8. 8. Attendance in summer 2014 is a strong predictor of attendance in summer 2015. 8 • Previous attendance (or non-attendance) at a summer program is a strong predictor of future attendance (or non-attendance). • Students who attended a summer program in summer ‘14 were 100% more likely to attend a program over the summer compared to students who did not attend a program in summer ‘14. • Previous attendance was a very strong predictor for 7th graders, a weaker one for 8th graders. • Notably, of the students who attended both summers, only 40% went to the same program both summers, suggesting that even students who attended a program last year will actively explore other programs. Attendance at summer programs in summer ‘15 based on attendance in summer ‘14
  9. 9. Students enjoy their programs, though 8th graders less so. 9 • Students enjoy their programs, with 70% rating it a 5 or 4 (out of 5). • 8th graders were significantly less happy than other students with their programs: only 20% give it a 5. • By comparison, those same students had 55% rate their program for summer 2014 a 5. • Enjoyment is a bit below school B and school C for 6th and 7th graders, and much below for 8th graders. Did you enjoy the program? (5 is yes, 1 is no)
  10. 10. • Students have a strong interest in attending a summer program, with 50% interested and another 30% on the fence. • 8th graders – who had much lower satisfaction – have very strong interest in attending a program. • Lower 7th grade interest in line with lower participation, though lower interest comes from more students who are not sure of attending a program, not more students uninterested in programs. . 8th graders have a high interest in summer programs given their lower satisfaction with last summer’s programs. 10 Do you want to attend a summer program this coming summer?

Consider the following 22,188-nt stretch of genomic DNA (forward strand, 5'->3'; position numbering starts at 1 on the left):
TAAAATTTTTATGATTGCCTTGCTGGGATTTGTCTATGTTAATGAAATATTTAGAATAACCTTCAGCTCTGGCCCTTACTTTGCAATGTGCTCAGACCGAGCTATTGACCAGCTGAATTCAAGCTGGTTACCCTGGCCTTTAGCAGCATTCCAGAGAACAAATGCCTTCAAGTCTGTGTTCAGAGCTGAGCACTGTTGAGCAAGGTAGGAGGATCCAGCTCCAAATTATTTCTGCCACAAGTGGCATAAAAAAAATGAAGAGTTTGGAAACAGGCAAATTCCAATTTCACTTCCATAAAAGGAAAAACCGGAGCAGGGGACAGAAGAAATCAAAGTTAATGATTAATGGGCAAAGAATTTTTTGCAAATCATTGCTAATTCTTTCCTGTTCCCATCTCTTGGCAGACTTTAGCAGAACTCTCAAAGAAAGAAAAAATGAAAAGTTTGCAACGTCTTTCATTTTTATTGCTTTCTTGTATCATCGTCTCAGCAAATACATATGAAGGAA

11. 11. Student interest outpaces program attendance 11 • Student interest in attending a program this summer outpaces their attendance at programs last summer. • This suggests opportunities to support students unsure about attending programs to help them find programs that work for them.
  12. 12. Previous student interest is very strongly related to subsequent program participation 12 • Student interest in attending a program is strongly related to eventual summer program attendance. • Using data from last spring’s survey, students interested in attending a program are 200% more likely to attend a program than students not interested in attending one. • Action: This suggests increasing student interest is a key way to increase summer program participation. • This is not always the case: at school B the connection between student interest and subsequent participation was much weaker, suggesting they’re better focusing on barriers or parent interest. Attendance at summer programs based on previous interest in attending a program